I still remember one particularly painful Friday night when one of my male sophomore schoolmates came by my house before our church youth group meeting. That night I learned just how bad my reputation was. As we were walking in he told me, “I don’t believe it now, but I thought you should know. —- told me that if I asked you out on a date I could get laid by the end of it.” I was so furious that though it was snowing and the dead of winter, I stepped outside with no coat on in an attempt to cool off once the guy who told him that (yes, despite it all, I am still choosing not to name him to protect the not so innocent) arrived. I didn’t even feel the cold.

It was my choir and voice teacher that want in, got my coat, put it around me and sat on the step beside me. She wrapped a comforting arm around me and told me this:

“It’s hard to be where you are right now. The problem is you’ve been through too much. Seen too much. So despite the similarity in years, you’re decades older than your classmates. I’ve been where you are. They’re hurtful. Immature. And they have no idea how badly what they’re doing hurts. As unfair as it is, you will find that despite the fact that they pick on you and are mean to you, when the chips are down…you’re the first person they come to for advice. They know you’ve been there. That you know how to cope. Chances are you also won’t date guys your own age. Eventually they catch up. They grow up. Eventually. But hang in there. You’re tougher than they are and they need you.”

Oddly enough, she was right. Even stranger…I didn’t know the full extent of the damage their body blows caused by words had inflicted until springtime. There was one upperclassman guy that I’d become friends with. He had never quite comfortably fit in with his group…and most of his friends, like mine were outside of this small community. He also lived in my old neighborhood, so one day he invited me to come with him after school. I was elated. That’s when I blew myself away and realized that when you hear something often enough you start to believe it. Words can be insidious. I don’t even remember what we were talking about initially…just the explosion.

Me: Well I’m ugly, so what does it matter?
Friend: (Stopped car in the middle of rush hour traffic on busy street, turns and looks at me, shocked.) Excuuuuse me, What did you just say???
Me: You heard me.
Friend: You know that’s not true. The girls only say it because they’re jealous.
Me: (shrugged) Whatever. I could understand if it was just the girls. Most girls haven’t liked me very much anyway, but it’s the guys, too.
Friend: (Stared me in the eye as if willing me to believe him) The guys are just saying it because they’re pissed. Most of them have asked you out and you’ve completely blown them off. Not interested. This is their way of getting even.
Me: Well, it sucks.
Friend: I know. Ignore them. Don’t let it get to you. You know what they’re saying’s not true.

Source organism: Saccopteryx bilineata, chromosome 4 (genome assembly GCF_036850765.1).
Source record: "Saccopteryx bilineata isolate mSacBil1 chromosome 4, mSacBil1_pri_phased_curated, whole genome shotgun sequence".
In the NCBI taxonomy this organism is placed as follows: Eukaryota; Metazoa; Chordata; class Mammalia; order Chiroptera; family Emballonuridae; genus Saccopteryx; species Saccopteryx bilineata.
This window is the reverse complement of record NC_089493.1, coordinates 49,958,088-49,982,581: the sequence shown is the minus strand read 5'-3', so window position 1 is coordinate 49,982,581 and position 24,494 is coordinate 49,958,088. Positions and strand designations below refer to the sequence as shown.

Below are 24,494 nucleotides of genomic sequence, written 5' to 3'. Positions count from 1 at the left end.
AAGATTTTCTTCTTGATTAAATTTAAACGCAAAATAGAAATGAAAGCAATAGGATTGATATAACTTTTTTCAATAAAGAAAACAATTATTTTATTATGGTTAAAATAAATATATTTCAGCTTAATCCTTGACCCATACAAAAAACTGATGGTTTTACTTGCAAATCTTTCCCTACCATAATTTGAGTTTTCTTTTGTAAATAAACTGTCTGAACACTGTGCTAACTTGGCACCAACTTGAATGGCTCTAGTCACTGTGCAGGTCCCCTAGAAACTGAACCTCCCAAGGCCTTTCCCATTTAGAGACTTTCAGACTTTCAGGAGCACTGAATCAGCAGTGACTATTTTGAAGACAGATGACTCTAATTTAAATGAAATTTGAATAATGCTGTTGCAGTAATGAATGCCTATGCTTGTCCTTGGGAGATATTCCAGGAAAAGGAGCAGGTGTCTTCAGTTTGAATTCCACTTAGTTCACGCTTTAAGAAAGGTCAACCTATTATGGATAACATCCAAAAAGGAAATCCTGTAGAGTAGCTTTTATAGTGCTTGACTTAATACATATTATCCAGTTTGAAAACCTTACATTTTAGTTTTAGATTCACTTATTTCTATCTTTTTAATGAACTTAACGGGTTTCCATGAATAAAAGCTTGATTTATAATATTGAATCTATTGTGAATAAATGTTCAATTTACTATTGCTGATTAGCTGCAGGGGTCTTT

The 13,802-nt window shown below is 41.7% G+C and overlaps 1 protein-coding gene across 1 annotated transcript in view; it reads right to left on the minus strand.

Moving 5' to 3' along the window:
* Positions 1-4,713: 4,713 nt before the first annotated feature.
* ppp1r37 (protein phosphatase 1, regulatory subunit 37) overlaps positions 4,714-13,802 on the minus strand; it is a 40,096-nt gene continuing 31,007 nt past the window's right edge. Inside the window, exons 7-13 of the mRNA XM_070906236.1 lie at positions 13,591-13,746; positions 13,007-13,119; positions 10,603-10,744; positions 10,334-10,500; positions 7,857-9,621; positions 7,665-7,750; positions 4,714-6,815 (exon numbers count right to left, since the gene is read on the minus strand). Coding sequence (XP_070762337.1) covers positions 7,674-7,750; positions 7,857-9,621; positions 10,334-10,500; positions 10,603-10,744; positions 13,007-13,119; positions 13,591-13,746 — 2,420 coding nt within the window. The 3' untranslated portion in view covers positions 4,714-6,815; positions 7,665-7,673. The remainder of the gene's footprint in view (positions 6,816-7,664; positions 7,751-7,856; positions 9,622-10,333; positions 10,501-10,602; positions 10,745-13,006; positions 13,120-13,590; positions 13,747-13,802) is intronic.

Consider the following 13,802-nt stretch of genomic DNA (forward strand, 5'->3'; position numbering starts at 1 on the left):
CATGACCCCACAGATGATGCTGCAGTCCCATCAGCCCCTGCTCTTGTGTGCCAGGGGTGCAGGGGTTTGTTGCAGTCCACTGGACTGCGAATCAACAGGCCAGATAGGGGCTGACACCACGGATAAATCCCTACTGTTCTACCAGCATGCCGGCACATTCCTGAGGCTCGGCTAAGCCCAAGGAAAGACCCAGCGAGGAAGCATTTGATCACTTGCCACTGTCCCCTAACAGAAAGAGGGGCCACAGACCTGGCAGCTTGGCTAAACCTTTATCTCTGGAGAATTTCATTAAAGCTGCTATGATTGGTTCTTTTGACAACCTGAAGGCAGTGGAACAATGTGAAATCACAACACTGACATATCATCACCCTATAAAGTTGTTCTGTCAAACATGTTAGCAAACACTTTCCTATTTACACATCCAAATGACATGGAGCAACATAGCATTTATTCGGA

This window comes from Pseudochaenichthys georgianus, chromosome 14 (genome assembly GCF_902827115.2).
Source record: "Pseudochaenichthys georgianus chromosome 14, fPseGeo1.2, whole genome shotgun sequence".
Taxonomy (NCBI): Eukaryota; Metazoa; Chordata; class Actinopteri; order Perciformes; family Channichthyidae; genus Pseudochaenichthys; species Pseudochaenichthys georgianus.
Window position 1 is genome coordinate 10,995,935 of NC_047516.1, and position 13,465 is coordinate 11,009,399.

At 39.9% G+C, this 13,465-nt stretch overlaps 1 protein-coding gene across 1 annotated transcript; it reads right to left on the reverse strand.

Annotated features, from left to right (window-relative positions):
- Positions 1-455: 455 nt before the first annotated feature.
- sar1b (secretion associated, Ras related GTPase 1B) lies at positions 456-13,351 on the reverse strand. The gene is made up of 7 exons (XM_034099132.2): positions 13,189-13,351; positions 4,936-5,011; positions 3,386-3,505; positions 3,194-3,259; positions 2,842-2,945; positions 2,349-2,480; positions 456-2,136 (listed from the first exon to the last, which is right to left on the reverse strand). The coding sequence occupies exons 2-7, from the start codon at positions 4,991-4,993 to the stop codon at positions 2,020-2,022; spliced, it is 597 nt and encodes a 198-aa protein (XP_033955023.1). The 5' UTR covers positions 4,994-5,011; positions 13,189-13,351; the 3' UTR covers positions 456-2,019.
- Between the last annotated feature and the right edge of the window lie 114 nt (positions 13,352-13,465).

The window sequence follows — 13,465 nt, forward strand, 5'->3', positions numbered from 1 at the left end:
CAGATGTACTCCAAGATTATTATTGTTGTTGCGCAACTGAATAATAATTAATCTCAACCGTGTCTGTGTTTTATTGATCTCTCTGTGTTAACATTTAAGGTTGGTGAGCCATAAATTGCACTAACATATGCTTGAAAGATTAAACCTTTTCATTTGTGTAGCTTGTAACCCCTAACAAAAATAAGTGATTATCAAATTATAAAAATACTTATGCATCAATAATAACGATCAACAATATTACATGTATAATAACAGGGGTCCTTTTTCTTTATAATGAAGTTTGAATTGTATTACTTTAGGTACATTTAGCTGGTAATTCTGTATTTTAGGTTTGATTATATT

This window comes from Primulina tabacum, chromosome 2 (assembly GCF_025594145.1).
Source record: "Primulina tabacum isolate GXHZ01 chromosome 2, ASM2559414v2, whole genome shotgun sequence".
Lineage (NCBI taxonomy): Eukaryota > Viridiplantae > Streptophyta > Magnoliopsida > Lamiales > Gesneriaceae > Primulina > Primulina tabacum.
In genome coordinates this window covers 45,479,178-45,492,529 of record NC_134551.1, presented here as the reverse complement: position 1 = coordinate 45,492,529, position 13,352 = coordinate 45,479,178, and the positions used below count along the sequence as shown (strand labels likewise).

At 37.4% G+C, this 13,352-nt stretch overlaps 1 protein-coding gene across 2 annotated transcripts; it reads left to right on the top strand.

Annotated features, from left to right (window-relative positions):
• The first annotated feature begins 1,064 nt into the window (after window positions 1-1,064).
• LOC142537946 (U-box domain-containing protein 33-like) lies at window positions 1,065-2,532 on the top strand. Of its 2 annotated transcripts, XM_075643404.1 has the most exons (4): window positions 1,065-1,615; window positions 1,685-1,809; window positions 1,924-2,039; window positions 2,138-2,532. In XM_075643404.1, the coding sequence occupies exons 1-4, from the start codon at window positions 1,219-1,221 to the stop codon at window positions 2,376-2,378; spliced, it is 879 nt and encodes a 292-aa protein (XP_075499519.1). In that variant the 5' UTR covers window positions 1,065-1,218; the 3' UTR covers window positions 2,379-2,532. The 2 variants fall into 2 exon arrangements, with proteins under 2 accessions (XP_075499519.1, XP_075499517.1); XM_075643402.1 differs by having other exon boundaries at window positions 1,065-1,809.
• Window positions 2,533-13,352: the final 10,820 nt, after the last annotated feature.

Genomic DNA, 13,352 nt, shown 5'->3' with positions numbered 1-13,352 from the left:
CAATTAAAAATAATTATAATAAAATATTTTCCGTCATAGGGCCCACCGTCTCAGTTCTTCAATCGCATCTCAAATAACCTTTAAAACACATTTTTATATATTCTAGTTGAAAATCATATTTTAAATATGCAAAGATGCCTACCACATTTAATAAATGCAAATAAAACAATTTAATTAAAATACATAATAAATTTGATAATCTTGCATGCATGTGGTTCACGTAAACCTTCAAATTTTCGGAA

Me: I thought I was. Guess it’s easier said than done.

The funny thing was that I didn’t realize how closely the teaching staff had been paying attention to what had been happening. Back then, it would have been labeled “growing pains” or a part of growing up. People got picked on. The trick was to survive it. The word Bullying in conjunction to what happened to me…well that’s a recent bit of connecting the dots as I’ve watched all these poor young kids going through their heartaches…made that much easier by the internet.

It wasn’t until one of my female classmates who had a tendency to be a bit cruel and gossipy bore the brunt of some teasing that I found out that the teachers had been watching and cheering me on. You see, this young lady was tall, but not at all endowed in the bosom department. She also had the misfortune of having the last name Chestnut. Typical of boys, they began to use the word “Chest Not” rather than her actual last name. Considering she could dish it out, I’m sure you’re not at all shocked to hear that being the target, she didn’t handle it very well at all.

She walked up to our homeroom teacher and whined to him about the fact that the boys were “making fun” of her. His response shocked the heck out of me. Instead of sympathy, here’s what he said:

“You’ve been going through this for a few days. Imagine how it must feel to be some of your classmates. There are people, one person in particular, in your class who have had to deal with you guys treating her like this for over a year and she hasn’t said anything once. Imagine how hurt she must feel.”

That same young lady who’d been whining came looking for me to give me a hug and to apologize for ever making me feel the way she was feeling right then. I thanked her for her apology and dropped the discussion.

When sophomore year ended I begged my mom not to send me to boarding academy and she concurred. That summer I got very sick. In one month’s time I lost over 10 lbs. Considering I only weighed 105 lbs to begin with, my family became concerned. I’d completely lost my appetite. Most foods made me nauseous on sight or by smell. I would get nauseous and shaky at the idea of leaving the house (now I recognize I was probably having anxiety attacks). While at my grandparents that summer there was only one thing I could eat that would not make me sick. Plain cake doughnuts. I only drank Sprite or water and I discovered the healing properties of mint (by way of mint flavored gum). It was the only way to keep me from dry heaving.